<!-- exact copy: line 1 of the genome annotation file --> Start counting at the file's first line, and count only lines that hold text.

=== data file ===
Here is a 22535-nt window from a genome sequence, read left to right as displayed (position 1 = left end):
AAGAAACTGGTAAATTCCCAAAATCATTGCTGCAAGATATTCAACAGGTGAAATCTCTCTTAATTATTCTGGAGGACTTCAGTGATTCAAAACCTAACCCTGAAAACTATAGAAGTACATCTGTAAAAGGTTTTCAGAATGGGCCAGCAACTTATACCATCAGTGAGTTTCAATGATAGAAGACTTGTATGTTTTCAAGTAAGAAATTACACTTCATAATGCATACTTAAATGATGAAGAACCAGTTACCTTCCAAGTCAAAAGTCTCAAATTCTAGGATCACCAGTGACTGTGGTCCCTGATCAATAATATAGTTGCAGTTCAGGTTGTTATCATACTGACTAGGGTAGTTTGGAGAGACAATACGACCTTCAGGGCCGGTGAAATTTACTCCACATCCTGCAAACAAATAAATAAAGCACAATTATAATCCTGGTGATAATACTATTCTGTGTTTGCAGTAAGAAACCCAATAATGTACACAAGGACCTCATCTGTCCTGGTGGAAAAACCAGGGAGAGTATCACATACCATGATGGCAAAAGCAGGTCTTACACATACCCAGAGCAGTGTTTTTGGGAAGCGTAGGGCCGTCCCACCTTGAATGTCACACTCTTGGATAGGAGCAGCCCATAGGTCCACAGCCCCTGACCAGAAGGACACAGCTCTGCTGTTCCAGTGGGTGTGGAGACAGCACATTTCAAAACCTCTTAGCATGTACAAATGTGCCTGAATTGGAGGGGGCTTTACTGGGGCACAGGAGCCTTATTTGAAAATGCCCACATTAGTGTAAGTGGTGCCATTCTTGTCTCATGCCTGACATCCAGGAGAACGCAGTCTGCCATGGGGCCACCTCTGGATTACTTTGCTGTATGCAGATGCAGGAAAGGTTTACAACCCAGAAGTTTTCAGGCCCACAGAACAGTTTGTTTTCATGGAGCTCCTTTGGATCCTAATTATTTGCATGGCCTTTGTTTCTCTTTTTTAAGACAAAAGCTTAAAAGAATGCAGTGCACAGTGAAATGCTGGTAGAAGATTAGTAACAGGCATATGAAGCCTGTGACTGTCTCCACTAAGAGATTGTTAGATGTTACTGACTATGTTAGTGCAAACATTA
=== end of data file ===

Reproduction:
Here is a 22535-nt window from a genome sequence, read left to right as displayed (position 1 = left end):